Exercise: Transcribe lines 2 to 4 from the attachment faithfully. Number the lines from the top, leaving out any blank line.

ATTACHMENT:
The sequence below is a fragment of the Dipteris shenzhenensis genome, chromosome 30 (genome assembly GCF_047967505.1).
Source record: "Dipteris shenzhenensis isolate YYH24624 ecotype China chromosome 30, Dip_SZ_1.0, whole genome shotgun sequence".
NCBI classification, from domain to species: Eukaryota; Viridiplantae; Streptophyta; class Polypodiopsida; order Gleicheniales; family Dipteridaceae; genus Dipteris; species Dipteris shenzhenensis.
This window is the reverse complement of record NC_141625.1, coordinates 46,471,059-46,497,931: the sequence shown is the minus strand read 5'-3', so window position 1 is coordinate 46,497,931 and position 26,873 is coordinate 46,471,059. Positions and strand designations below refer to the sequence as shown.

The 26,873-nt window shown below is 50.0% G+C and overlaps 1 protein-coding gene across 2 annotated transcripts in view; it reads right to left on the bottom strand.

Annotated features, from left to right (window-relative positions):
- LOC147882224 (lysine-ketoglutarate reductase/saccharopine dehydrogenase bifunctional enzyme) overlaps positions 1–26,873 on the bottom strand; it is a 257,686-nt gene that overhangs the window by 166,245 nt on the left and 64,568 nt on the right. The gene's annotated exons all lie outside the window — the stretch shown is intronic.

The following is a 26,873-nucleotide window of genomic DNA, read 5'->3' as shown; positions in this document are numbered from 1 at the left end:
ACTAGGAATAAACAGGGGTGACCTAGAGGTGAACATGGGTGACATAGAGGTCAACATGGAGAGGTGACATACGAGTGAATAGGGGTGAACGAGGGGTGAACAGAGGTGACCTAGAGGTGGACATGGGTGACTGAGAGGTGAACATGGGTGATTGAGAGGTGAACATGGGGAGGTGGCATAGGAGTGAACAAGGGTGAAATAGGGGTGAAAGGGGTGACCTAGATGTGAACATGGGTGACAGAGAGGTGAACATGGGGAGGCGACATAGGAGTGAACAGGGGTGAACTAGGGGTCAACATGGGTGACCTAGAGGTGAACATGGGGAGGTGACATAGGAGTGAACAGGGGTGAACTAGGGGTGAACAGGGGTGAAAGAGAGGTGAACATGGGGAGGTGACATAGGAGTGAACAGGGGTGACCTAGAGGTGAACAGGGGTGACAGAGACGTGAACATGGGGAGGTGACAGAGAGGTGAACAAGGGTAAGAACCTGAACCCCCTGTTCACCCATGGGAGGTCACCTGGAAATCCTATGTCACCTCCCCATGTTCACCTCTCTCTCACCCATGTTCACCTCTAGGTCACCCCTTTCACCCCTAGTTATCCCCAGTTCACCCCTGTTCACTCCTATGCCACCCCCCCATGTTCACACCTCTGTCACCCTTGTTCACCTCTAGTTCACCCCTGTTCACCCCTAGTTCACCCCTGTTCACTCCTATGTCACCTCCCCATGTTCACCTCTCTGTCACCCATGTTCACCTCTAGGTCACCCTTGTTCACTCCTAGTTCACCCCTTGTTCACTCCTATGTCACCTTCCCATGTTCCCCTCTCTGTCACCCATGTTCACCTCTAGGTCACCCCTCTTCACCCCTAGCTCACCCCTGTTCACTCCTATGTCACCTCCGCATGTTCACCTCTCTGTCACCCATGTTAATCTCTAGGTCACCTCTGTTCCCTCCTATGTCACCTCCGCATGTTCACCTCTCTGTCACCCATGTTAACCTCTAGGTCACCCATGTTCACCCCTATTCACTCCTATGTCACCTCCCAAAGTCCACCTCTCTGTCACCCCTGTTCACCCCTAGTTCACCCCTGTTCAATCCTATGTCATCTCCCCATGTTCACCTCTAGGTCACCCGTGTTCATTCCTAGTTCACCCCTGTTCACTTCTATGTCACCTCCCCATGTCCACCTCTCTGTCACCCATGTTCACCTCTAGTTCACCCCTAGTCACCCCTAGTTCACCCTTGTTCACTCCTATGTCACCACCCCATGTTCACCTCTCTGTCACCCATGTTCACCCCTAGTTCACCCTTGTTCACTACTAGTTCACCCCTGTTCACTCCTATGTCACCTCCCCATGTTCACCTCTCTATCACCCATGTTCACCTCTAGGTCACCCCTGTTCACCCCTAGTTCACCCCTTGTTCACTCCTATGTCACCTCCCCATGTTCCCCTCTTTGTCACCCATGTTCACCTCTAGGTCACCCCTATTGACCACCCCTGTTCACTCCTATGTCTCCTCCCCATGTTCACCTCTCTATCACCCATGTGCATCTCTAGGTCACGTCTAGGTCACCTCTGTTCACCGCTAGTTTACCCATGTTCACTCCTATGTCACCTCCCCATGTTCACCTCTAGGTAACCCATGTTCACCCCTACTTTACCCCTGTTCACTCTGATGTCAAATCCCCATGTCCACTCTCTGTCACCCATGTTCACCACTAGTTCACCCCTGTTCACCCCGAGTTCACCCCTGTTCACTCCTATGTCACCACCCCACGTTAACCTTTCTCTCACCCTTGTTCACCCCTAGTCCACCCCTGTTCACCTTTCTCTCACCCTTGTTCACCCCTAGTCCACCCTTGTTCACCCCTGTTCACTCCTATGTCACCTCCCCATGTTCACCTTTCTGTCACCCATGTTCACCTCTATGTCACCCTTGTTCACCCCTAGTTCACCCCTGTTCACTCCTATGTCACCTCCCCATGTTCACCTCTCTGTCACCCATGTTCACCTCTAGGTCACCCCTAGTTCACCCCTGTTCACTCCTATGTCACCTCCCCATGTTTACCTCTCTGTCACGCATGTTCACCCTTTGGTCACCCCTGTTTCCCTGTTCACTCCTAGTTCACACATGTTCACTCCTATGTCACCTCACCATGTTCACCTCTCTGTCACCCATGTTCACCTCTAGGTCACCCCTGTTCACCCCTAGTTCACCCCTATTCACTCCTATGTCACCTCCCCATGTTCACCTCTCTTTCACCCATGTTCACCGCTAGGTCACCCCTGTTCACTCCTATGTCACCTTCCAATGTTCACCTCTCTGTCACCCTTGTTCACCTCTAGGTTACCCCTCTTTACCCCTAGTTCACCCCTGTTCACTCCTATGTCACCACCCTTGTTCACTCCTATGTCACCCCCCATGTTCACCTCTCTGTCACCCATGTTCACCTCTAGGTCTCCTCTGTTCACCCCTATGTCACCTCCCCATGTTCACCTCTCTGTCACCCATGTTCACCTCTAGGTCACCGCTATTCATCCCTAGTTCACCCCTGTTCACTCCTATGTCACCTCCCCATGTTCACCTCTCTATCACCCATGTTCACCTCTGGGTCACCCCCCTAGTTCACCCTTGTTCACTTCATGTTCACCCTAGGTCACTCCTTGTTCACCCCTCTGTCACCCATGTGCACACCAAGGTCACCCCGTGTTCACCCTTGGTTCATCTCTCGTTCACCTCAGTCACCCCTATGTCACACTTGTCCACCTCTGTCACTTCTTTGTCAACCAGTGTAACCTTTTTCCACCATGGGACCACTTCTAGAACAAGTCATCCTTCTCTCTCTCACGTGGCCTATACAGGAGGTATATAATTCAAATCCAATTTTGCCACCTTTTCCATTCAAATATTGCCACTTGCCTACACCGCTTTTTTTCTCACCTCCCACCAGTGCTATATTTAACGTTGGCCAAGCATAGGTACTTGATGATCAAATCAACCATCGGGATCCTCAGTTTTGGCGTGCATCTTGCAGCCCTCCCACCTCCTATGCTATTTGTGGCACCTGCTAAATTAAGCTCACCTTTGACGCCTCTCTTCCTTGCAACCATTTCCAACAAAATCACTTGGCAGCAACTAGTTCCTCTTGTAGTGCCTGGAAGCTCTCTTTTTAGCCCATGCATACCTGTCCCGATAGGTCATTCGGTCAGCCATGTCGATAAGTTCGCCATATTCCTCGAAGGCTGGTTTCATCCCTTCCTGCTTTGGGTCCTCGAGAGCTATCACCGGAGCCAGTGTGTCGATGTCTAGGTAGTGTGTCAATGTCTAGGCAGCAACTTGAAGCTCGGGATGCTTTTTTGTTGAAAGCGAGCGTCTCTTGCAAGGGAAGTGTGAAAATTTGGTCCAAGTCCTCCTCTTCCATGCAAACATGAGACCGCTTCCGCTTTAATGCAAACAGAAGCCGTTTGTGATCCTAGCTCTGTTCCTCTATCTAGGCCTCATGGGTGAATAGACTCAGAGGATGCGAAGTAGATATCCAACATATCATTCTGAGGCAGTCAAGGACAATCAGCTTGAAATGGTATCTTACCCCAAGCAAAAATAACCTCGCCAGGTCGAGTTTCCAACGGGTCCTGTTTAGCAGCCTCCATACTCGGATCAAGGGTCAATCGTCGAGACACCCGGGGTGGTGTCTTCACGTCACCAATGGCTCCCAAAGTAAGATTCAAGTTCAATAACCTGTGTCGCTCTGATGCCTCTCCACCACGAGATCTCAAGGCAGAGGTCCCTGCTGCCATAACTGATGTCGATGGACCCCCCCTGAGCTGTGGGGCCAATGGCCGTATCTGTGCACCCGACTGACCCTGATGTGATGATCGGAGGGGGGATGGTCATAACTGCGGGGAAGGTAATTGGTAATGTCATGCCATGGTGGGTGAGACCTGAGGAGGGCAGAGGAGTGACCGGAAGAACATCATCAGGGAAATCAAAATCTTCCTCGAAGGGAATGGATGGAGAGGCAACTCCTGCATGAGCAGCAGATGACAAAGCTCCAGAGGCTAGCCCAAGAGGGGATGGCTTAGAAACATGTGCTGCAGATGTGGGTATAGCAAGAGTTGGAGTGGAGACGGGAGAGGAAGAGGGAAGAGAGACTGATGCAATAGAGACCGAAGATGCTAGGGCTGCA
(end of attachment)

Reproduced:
Source record: "Dipteris shenzhenensis isolate YYH24624 ecotype China chromosome 30, Dip_SZ_1.0, whole genome shotgun sequence".
NCBI classification, from domain to species: Eukaryota; Viridiplantae; Streptophyta; class Polypodiopsida; order Gleicheniales; family Dipteridaceae; genus Dipteris; species Dipteris shenzhenensis.
This window is the reverse complement of record NC_141625.1, coordinates 46,471,059-46,497,931: the sequence shown is the minus strand read 5'-3', so window position 1 is coordinate 46,497,931 and position 26,873 is coordinate 46,471,059. Positions and strand designations below refer to the sequence as shown.